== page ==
Sofia Bertizzolo signs with CCC-Liv after contract with police blocked her from joining Movistar

The rising Italian talent found a team at the 11th hour

(Image credit: Getty Images)

Sofia Bertizzolo was all set to capitalise on her 2019 season next year, as she was on her way to Movistar after a string of hugely promising results.

But things took a sudden turn when Movistar announced that the 22-year-old was not legally allowed to ride for the Spanish team because of a quirk in employment laws.

Bertizzolo has a contract to ride for the Italian national police team, but because of a clash between labour laws in Italy and Spain she was blocked from joining Movistar.

She has now had another shift in fortune while facing an uncertain future, as CCC-Liv have signed Bertizzolo at the 11th hour.

CCC-Liv general manager Eric van den Boom said: “We have had Sofia on our radar for a long time and are happy that we managed to reach an agreement at the last minute.

“Already in 2018, by winning the youth ranking in the Women’s WorldTour, she has shown that she is a rising talent.

“With Sofia we get a versatile rider and we can be even more dominant in 2020.”

CCC-Liv made the surprise announcement on Monday (December 16) during their training camp in Denia, Spain.

Bertizzolo had a contract to ride for the Italian national police team while racing for Team Virtu Cycling in 2019 because of an unusual system in European women’s racing which means many riders work as civil servants to support their cycling careers.

In some European nations, including Spain and Italy, national cycling federations work with governments to give women racers professional civil service jobs in order to support their racing careers.

The introduction of UCI Women’s WorldTeams next year will mean that female riders can be officially recognised as professional athletes outside of their contracts as civil servants.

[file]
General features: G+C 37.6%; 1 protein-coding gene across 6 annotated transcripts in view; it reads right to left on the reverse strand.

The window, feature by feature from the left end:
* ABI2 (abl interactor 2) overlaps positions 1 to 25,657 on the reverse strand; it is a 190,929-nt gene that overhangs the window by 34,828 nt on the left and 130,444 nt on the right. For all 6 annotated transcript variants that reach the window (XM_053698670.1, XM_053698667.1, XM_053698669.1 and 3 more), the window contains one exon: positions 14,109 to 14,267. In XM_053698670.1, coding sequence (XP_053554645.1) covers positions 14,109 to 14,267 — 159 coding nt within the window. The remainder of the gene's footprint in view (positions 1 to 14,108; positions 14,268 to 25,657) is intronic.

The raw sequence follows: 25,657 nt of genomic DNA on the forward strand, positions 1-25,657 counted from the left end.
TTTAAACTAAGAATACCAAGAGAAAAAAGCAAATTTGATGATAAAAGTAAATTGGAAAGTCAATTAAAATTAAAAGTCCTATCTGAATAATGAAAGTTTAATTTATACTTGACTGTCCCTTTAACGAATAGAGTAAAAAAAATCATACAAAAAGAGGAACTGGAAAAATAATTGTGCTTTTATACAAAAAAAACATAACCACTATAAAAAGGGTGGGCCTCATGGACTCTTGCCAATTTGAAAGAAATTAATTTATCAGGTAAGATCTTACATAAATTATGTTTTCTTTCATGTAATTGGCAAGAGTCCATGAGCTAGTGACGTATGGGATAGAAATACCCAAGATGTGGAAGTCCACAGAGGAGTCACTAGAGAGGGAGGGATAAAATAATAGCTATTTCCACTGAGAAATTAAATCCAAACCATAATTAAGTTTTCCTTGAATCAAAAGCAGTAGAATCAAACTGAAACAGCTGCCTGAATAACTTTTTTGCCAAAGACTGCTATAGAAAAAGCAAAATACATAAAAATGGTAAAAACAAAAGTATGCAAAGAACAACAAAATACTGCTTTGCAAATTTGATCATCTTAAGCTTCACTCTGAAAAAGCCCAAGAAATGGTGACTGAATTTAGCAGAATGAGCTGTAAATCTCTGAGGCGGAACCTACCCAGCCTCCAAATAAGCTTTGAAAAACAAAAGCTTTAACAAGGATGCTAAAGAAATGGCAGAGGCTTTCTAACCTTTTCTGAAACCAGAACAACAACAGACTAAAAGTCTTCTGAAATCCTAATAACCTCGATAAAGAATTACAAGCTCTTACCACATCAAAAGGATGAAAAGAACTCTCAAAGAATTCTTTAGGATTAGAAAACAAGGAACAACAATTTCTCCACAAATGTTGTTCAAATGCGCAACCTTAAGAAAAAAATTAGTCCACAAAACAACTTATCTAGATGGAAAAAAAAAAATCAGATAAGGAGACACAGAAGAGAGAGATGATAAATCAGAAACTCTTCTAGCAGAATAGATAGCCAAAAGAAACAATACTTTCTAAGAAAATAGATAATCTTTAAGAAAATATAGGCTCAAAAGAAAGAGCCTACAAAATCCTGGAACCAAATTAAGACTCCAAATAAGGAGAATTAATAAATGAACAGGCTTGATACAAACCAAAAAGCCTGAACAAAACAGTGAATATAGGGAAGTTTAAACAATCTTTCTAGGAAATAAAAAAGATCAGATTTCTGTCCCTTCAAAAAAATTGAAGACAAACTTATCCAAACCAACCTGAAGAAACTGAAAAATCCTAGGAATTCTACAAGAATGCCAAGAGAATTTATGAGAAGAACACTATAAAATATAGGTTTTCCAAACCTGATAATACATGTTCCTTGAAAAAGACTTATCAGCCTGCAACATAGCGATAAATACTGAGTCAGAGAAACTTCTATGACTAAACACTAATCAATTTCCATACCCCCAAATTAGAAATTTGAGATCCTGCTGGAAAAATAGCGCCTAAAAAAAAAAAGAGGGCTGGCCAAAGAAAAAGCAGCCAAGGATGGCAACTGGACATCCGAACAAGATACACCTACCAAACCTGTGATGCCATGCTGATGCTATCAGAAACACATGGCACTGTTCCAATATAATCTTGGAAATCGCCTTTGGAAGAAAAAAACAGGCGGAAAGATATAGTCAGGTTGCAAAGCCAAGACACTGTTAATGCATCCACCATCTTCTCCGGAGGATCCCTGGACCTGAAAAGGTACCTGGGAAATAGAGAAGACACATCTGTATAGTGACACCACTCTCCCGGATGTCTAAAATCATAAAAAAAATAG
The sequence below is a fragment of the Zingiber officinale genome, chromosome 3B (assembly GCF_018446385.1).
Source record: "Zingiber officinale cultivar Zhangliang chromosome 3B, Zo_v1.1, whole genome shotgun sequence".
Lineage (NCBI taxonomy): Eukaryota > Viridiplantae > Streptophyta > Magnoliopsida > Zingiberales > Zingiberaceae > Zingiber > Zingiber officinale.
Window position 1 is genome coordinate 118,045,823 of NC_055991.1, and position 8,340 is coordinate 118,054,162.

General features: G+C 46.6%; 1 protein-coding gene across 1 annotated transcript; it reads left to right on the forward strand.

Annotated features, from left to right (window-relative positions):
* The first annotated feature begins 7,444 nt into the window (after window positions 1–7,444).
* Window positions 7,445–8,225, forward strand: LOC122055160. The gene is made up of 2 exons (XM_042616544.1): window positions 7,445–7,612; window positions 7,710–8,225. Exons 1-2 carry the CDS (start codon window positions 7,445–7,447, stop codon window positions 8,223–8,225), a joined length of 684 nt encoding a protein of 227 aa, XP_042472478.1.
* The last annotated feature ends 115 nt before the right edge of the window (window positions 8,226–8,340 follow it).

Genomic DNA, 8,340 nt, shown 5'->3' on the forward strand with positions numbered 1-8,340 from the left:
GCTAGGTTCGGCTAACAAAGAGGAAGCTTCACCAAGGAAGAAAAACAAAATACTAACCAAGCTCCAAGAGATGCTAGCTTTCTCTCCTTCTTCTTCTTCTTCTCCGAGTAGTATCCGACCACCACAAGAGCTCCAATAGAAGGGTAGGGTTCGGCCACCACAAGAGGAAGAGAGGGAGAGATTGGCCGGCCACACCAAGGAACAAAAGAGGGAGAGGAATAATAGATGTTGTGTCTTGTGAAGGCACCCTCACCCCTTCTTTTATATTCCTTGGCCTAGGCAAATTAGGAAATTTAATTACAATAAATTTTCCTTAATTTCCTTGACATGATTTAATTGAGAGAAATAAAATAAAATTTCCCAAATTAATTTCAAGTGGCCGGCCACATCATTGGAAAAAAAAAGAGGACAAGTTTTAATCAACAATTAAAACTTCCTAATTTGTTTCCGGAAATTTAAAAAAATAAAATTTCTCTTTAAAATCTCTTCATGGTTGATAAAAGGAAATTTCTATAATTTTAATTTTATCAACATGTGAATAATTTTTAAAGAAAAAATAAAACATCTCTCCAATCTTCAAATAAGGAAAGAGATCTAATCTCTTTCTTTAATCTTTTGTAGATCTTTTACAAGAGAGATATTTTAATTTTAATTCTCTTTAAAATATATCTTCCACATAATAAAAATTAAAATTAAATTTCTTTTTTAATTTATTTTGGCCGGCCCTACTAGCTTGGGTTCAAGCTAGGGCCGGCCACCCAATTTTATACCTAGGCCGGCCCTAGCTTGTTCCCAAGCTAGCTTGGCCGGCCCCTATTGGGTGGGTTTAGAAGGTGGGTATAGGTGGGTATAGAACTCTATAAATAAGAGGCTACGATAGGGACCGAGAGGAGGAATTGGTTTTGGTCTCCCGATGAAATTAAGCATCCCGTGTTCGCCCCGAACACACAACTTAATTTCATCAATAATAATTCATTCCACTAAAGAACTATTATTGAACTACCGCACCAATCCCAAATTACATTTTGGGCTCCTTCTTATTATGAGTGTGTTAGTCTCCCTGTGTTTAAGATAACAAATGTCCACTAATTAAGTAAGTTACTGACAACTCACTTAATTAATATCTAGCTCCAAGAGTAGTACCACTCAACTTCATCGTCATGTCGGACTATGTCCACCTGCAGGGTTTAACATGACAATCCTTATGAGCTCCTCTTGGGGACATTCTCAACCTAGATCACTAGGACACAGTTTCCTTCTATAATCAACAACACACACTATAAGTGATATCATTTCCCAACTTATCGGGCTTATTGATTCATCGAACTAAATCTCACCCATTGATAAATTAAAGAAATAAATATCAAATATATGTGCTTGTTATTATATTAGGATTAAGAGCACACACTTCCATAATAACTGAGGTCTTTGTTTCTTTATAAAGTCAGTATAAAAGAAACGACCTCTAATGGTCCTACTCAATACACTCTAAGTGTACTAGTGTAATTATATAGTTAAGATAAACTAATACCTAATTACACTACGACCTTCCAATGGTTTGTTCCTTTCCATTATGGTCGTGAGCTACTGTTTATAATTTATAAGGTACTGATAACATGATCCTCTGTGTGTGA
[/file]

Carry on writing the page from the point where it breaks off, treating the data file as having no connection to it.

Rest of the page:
However, employment law in certain nations make it difficult for a rider to be defined as a professional athlete under the new UCI regulations – under Italian law a rider cannot be recognised as an employed professional athlete outside of their role with the civil service.

In Bertizzolo’s case, this Italian law means she would have to class herself as self-employed in order to rider for Movistar as a professional athlete while also keeping her status as a member of the Italian armed forces. But this clashes with laws in Spain, where Movistar is based, as an athlete cannot be classed as self employed.

In this case, the clash between Spanish and Italian employment laws mean Bertizzolo cannot ride for Movistar.

Bertizzolo raced for Astana Women’s Team from 2016 until 2019, when she joined Danish outfit Virtu in January.

This season, she placed fourth in the Tour of Flanders and took a top-10 in the Italian national championships, won by Marta Bastianelli.

Bertizzolo said: “I am extremely happy with this transfer and also grateful to CCC-Liv as the team has always shown an interest in me.

“This team is a good choice for me, because I can take the next step in my career with them. The team is very experienced and has built a solid organisation with people who have been involved with the team for a long time, also having generated many champions over the years. I am happy to work with top riders like Ashleigh Moolman-Pasio and Marianne Vos and to be able to learn from them. In any case, I hope to have a strong season in the spring and I am convinced that the team can help me to tactically race in a smart manner.”

>>> UCI confirms WorldTour and Women’s WorldTour licences for 2020 

In August, Movistar, which will become a Women’s WorldTour team next season, announced they had signed Bertizzolo on a two-year contract, with women’s team manager Sebatián Unzue describing her as “one of the biggest up-and-coming talents in the sport.”

But on November 25, Movistar announced that Bertizzolo would not be joining the team because of the legal issues.

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Alex Ballinger

Alex Ballinger is editor of BikeBiz magazine, the leading publication for the UK cycle industry, and is the former digital news editor for After gaining experience in local newsrooms, national newspapers and in digital journalism, Alex found his calling in cycling, first as a reporter, then as news editor responsible for Cycling Weekly's online news output, and now as the editor of BikeBiz. Since pro cycling first captured his heart during the 2010 Tour de France (specifically the Contador-Schleck battle) Alex covered three Tours de France, multiple editions of the Tour of Britain, and the World Championships, while both writing and video presenting for Cycling Weekly. He also specialises in fitness writing, often throwing himself into the deep end to help readers improve their own power numbers.  Away from the desk, Alex can be found racing time trials, riding BMX and mountain bikes, or exploring off-road on his gravel bike. He’s also an avid gamer, and can usually be found buried in an eclectic selection of books.